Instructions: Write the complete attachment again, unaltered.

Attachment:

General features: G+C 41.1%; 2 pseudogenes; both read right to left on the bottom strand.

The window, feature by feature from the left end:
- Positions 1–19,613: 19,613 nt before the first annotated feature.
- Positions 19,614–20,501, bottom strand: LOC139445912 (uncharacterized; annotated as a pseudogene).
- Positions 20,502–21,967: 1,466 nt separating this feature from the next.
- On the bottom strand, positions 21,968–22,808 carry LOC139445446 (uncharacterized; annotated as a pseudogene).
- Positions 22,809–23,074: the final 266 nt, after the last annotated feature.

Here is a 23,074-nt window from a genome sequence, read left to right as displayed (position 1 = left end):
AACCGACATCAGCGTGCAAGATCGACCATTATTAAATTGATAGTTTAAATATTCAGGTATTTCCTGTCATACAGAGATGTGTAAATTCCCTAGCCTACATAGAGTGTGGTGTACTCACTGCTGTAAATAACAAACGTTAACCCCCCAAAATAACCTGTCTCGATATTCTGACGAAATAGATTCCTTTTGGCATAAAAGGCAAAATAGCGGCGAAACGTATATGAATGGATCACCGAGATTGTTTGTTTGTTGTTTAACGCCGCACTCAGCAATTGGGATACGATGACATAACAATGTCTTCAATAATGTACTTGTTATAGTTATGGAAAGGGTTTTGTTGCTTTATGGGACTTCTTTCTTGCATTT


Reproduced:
General features: G+C 41.1%; 2 pseudogenes; both read right to left on the bottom strand.

The window, feature by feature from the left end:
- Positions 1–19,613: 19,613 nt before the first annotated feature.
- Positions 19,614–20,501, bottom strand: LOC139445912 (uncharacterized; annotated as a pseudogene).
- Positions 20,502–21,967: 1,466 nt separating this feature from the next.
- On the bottom strand, positions 21,968–22,808 carry LOC139445446 (uncharacterized; annotated as a pseudogene).
- Positions 22,809–23,074: the final 266 nt, after the last annotated feature.

Here is a 23,074-nt window from a genome sequence, read left to right as displayed (position 1 = left end):
AACCGACATCAGCGTGCAAGATCGACCATTATTAAATTGATAGTTTAAATATTCAGGTATTTCCTGTCATACAGAGATGTGTAAATTCCCTAGCCTACATAGAGTGTGGTGTACTCACTGCTGTAAATAACAAACGTTAACCCCCCAAAATAACCTGTCTCGATATTCTGACGAAATAGATTCCTTTTGGCATAAAAGGCAAAATAGCGGCGAAACGTATATGAATGGATCACCGAGATTGTTTGTTTGTTGTTTAACGCCGCACTCAGCAATTGGGATACGATGACATAACAATGTCTTCAATAATGTACTTGTTATAGTTATGGAAAGGGTTTTGTTGCTTTATGGGACTTCTTTCTTGCATTT